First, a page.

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Old April 16th, 2011, 10:42 PM   #9
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Uploaded with ImageShack.us


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Old April 18th, 2011, 12:14 AM   #10
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What a surprise. After the former Mulhouse's yellow tram, at last Buenos Aires got its brand new red modernest tram!!

COMBINATION OF OLD & NEW SYSTEM

Current route 1 (historic tram) uses a former tram cum metro depot. The circular track was previously used by old tram. Formerly, metro cars also used that depot, and after some km, metros get down to underground for line A. Trams ran on surface. I heard that posrtion still exists and sometimes old trains of metro line A rests under that tram depot.

Current route 4 (eastern tram) crosses a former route near the south end.

The proposed extension of route 4 to Retiro will return tram in front of Retiro station.

The proposed extension of route 4 to Constitucion will run through many streets which were used by old tram network.

How history repeats!!!

So both Retiro & Constitucion will be served again by tram in future!!! Ooooh, I just can’t imagine. Both rails statios is now also served by metro. So from Retiro to constitucion, we can go both by tram & metro.

I’m also suggesting, like Lucan, new tramway should also run upto Olivos, San Martin, Liniers, Temperley & Quilmes.

I Heard Quilmes area also started running a heritage tram. Is it true? If yes, please post some photos, map & some details.
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Old April 18th, 2011, 02:18 AM   #11
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i don't know about quilmes, but the A line trains are repaired in that old tram depot...it's a really big depot.

everyday I see an A line train in front of my house...
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Old April 20th, 2011, 05:45 PM   #12
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The largest tram network of South Hemisphere was closed so foolishly here, infact tracks re-laid only before 2 or 3 years? Why they did wastage money of common people? Was there pressure from automobile industry?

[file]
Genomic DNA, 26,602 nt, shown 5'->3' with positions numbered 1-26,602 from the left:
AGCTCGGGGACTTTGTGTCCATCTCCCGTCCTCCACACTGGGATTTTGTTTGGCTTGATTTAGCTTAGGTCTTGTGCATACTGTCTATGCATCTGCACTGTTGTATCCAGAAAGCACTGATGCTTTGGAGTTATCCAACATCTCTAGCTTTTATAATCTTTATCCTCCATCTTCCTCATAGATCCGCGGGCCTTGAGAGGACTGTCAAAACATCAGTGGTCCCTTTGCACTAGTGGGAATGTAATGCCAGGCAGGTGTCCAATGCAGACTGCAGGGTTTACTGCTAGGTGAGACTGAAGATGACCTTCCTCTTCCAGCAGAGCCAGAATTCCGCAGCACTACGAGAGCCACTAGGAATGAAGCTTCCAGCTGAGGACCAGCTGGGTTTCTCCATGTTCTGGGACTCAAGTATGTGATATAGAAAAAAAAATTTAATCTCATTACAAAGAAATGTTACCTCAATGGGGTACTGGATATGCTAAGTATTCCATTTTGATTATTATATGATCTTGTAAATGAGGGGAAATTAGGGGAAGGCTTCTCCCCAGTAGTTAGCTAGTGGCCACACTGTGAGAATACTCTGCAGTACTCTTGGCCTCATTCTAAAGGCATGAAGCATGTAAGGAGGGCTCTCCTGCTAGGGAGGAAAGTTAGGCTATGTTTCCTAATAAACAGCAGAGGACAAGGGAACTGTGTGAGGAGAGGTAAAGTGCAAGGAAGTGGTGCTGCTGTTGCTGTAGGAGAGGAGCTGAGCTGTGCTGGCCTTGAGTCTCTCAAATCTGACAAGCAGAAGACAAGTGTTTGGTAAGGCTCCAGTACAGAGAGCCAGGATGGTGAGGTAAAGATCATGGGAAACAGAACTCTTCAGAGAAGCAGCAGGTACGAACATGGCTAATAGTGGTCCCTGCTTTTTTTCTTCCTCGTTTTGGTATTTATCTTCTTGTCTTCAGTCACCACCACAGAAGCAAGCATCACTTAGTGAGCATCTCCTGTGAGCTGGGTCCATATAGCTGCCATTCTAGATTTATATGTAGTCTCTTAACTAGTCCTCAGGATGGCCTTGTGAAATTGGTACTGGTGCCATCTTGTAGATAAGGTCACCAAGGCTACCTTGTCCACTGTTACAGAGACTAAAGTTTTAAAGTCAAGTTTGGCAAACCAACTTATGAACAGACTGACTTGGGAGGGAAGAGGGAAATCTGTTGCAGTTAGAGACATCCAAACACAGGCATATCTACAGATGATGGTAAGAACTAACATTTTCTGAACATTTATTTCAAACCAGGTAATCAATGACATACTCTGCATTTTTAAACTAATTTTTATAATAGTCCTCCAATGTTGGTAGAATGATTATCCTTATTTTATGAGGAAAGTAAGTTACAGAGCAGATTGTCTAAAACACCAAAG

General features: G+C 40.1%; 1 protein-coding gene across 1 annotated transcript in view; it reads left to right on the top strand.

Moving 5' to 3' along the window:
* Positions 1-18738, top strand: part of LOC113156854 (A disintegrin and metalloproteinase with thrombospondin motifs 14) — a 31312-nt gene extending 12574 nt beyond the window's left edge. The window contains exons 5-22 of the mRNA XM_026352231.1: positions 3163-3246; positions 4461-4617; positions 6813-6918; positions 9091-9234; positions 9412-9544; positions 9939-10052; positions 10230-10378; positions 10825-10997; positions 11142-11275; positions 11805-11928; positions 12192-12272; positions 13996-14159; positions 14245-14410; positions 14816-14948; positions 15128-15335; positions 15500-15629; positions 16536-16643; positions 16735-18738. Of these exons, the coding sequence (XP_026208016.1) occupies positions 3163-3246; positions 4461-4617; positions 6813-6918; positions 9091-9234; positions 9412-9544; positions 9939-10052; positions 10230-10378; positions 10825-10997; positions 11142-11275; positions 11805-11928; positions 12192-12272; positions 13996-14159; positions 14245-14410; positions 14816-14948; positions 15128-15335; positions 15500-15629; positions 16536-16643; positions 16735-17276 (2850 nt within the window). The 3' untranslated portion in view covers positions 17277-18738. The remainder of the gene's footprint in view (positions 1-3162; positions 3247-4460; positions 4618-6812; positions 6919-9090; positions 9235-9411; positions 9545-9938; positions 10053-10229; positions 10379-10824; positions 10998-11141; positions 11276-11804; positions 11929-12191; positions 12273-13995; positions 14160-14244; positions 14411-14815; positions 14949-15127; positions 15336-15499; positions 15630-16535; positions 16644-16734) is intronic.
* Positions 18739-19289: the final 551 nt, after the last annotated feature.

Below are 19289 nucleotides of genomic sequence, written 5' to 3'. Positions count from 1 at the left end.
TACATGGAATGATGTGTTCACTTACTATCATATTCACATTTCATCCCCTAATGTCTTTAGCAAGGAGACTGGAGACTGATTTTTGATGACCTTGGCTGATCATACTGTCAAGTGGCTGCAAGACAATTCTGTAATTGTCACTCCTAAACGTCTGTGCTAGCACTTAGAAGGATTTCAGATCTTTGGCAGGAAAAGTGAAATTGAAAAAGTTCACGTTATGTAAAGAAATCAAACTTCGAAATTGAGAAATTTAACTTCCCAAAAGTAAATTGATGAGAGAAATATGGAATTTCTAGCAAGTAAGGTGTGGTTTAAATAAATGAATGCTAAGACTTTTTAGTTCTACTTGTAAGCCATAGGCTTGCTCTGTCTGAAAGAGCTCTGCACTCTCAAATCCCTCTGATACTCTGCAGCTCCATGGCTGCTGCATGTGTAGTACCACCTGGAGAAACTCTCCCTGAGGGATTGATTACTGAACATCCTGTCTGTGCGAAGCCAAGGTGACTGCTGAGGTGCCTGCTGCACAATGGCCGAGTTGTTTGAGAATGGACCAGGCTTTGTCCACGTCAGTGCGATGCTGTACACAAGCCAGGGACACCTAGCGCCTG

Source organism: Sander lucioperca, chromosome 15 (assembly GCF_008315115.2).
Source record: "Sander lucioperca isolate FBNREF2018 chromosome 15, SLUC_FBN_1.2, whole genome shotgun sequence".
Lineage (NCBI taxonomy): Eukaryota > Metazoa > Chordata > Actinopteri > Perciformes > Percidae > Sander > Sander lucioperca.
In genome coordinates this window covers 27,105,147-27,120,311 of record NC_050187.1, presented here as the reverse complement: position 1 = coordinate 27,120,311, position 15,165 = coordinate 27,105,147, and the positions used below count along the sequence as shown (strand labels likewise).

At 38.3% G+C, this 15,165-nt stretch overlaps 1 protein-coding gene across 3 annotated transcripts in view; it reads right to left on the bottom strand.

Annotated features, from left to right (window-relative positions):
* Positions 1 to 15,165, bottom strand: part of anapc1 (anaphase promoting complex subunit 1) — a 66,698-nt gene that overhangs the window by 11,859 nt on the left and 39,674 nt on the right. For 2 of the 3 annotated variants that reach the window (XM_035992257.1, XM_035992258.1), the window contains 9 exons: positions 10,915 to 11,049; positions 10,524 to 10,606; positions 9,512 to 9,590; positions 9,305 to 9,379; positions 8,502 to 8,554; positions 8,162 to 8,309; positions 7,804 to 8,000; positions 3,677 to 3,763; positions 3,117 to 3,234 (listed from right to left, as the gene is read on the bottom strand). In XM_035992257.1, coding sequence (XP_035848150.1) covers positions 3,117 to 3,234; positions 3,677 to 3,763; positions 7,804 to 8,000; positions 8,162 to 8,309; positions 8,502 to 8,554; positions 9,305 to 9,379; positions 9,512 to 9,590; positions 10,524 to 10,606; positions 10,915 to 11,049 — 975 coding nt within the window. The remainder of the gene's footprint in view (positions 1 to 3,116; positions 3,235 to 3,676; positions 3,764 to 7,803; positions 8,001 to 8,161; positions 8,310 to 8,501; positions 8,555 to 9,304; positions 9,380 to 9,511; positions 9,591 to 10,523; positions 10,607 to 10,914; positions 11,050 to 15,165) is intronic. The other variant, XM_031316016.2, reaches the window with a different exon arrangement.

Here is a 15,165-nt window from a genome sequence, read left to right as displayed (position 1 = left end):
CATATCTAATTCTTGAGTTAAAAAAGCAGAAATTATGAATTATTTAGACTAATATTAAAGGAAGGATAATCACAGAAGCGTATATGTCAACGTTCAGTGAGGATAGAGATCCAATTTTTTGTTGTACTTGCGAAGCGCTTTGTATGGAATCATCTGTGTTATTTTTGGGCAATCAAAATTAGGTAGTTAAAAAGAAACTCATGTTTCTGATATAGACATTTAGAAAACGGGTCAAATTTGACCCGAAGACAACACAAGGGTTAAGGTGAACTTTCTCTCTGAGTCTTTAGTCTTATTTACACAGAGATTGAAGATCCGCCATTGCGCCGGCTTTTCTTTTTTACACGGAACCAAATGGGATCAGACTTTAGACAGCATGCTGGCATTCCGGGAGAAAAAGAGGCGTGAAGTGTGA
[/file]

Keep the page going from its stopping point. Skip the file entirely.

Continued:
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Old April 21st, 2011, 08:00 AM   #13
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wasting money of common people it's the hobby of argentinian politics, the disaperance of the tram here, was due to a major movment against railroads and trains, known as the 'plan larkin' impulsed by our president at that time(Frondizi) and with USA lobby in favour of cars and buses, well the BA tram was caught on the crossfire...sadly
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Old April 22nd, 2011, 10:54 PM   #14
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Retiro station, which is already served by metro, will be again served by tram in future, just like before (see the photo above).



This is the future tram extension map to Retiro.
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Old April 26th, 2011, 03:59 PM   #15
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This new tram opened in 1987.

Please try to answer these -
1) What is the target year of extending route 4 (tranvia del este) to Both Retiro & Constitucion?
2) Reserved or unreserved, - which type of track layout is common in Buenos Aires tramway network?
3) Which is the busiest tram terminus?
4) Which termini have interchange facility with metro & suburban rail network?
5) Where is/are the depot(s) of the tramway network?

Last edited by Ashis Mitra; April 26th, 2011 at 04:07 PM.
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Old May 1st, 2011, 04:00 PM   #16
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The rolling stock of Eastern tram is same as Mulhouse tram. That stock has recently introduced in Melbourne also, and in future, in will run in Brasilia.
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Old May 7th, 2011, 12:20 AM   #17
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I heard that the eastern tram was converted from an old goods train line. Is it true? If yes, please write some details, and post some photos of old goods line.
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Old May 7th, 2011, 07:07 AM   #18
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the line existed since puerto madero was built, (puerto madero was originally a port but due to bigger ships a new port was built) so the goods came there and then to europe/EEUU, it also was used to run trains for northen buenos aires province to southern parts of the province, also to reach LA plata Port from BA port

Black lines (broad or standard guage). different collor (meter guage). blak and yellow (mixed guage) no longer in use.


here is the yard almost never used only for passing trains.
image hosted on flickr


here U can see the tram runing next to a diferent guage line used for goods transport.
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Old May 12th, 2011, 11:30 AM   #19
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Thank you very much for this rare information.

Is there any remains of the former tram network in Buenos Aires. I’ve got one at San Telmo (tracks). I want more. Please say if there are, and if yes, please post some photos and/or text of tracks, stops, masts, depots, termini, ways etc.
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Old May 13th, 2011, 07:42 AM   #20
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there are plenty of tracks not yet covered along the city, in Caballito where i live there is the heritage tram.

heres a nice link from the topic, its in spanish but it has plenty of pictures.
http://ferrocarriles-amigosdelmundov...l-tranvia.html